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Christian Pulisic keeps defying expectations. Why does he still have doubters?

Christian Pulisic
May 28, 2018; Chester, PA, USA; United States midfielder Christian Pulisic (10) in action against Bolivia during an international friendly men's soccer match at Talen Energy Stadium. (Bill Streicher-USA TODAY Sports)

How high is the ceiling for American midfielder Christian Pulisic?

Financially speaking, it’s robustly high – and maybe even still growing – after he signed a deal last Wednesday morning worth $73 million to join English Premier League giant Chelsea, shattering the record for the most expensive transfer fee paid for an American player.

Chelsea’s first move after acquiring the young stud from Hershey, Pa., was to loan him back to his now-former club, Borussia Dortmund, where he will complete the current Bundesliga season and Champions League campaign.

Pulisic may not wear Chelsea’s iconic blue kit until preseason starts next summer, but fans are already salivating about seeing him at Stamford Bridge competing in what is arguably the toughest and most prestigious league in world soccer.

But there’s also a fair amount of intrigue – both positive and negative – about Chelsea dumping more than it originally paid for Eden Hazard (and others) on an American wunderkind who isn’t even able to legally drink in his home country.

If anything, this transfer has emboldened U.S. Soccer supporters hopeful about the national team’s future ever since Pulisic left home and signed a contract with Borussia Dortmund at 16.

 

Detractors are clearly less starry-eyed – perusing the comment section of a Facebook post published by Eurosport asking whether Pulisic was a bargain or a waste of money will illustrate this easily enough.

Meanwhile, Chelsea coach Maurizio Sarri has spoken positively of Pulisic, though he admitted to BBC radio that he had no idea Blues management was planning on purchasing the player.

“I didn’t know anything about [Chelsea signing] Christian Pulisic,” Sarri said. “The club asked my opinion about him one month ago and my opinion was positive.”

Sarri also rightfully said he’s focused on this season, not the next when Pulisic arrives. It remains to be seen how Pulisic will acquiesce to life at Stamford Bridge or Sarri’s tactics, but there’s hardly anything on the player’s résumé with which the Italian coach can object. 

Pulisic has fought for playing time and emerged as a starter on one of the fiercest teams in Europe, sparring daily the last three years with the likes of Marco Reus, Shinji Kagawa and Mario Goetze. And though his playing time has declined this season thanks to the arrival of Jadon Sancho, his value hasn’t decreased.

He has recorded 15 goals and 24 assists in 131 appearances for Dortmund, and is one of just seven American players to score in Champions League. He is the youngest player to ever captain the United States men’s national team and has scored nine times in 23 international matches.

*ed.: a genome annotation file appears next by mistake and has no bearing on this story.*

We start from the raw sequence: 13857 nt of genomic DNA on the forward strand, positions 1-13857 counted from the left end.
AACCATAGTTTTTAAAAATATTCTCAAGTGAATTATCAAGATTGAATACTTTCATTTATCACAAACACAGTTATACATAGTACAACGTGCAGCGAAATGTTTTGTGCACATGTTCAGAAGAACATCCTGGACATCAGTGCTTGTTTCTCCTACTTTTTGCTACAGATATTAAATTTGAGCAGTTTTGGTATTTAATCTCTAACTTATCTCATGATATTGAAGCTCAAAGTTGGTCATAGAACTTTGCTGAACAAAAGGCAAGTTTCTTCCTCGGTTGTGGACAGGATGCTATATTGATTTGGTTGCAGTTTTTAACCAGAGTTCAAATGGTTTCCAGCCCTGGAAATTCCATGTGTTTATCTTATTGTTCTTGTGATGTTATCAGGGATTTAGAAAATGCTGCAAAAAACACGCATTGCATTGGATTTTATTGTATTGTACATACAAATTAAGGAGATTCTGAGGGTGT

He is now, deservedly, the most expensive soccer player with an American passport and he plays as though he has no other purpose than to play well. He is better than Michael Bradley, Clint Dempsey and, yes, even Landon Donovan.

There is of course one particular frontier Pulisic has yet to conquer: To play and score in a World Cup, as the aforementioned trio of players has done.

 

Pulisic has been exceeding expectations ever since he burst on the scene as a teen, though his involvement in a qualifying campaign that fell short of reaching last summer’s World Cup in Russia serves as his lone low point.

He’s not the first gifted player on a capable national team to miss out on the World Cup, though a feature in the The Ringer last June discussing the national team’s failures painted an enduring image: Pulisic sulking, with full kit on, beneath a shower head at Hasely Crawford Stadium in Port of Spain, on the October night a 2-1 U.S. loss to Trinidad and Tobago and a slew of other results across CONCACAF disqualified the Americans from competing in Russia.

On the flipside, qualification for the 2022 World Cup in Qatar hasn’t started and the U.S. will host the 2026 edition of the tournament with Mexico and Canada.

Pulisic can’t put his stamp on a World Cup for at least three years. Maybe once he gets there he’ll turn the U.S. into a legitimate contender – as former coach Bruce Arena opined last year.

Winning a World Cup is more in line with the career path of a player who is the most-talked about transaction of the January Transfer Window and scores regularly for a Champions League title contender. In a sense, reaching a World Cup is old school for Pulisic. It’s important – but it’s been done.

“I just want every USA soccer fan reading this to understand, that no matter what decisions are made over these next couple of years … no matter what changes are implemented … no matter who the coach is, or what the roster looks like: I’m going to be obsessed with winning,” Pulisic wrote in a post for the Players Tribune.  “And I’m going to be obsessed with doing my part to help U.S. Soccer get over the hump.”

Pulisic has continued to make good on that promise and has a real chance to build on it by doing something else that no American has done: Play in and win the Champions League final. By this time next year, he’ll be at Chelsea, hoping to do the same but with an EPL title also on the line.

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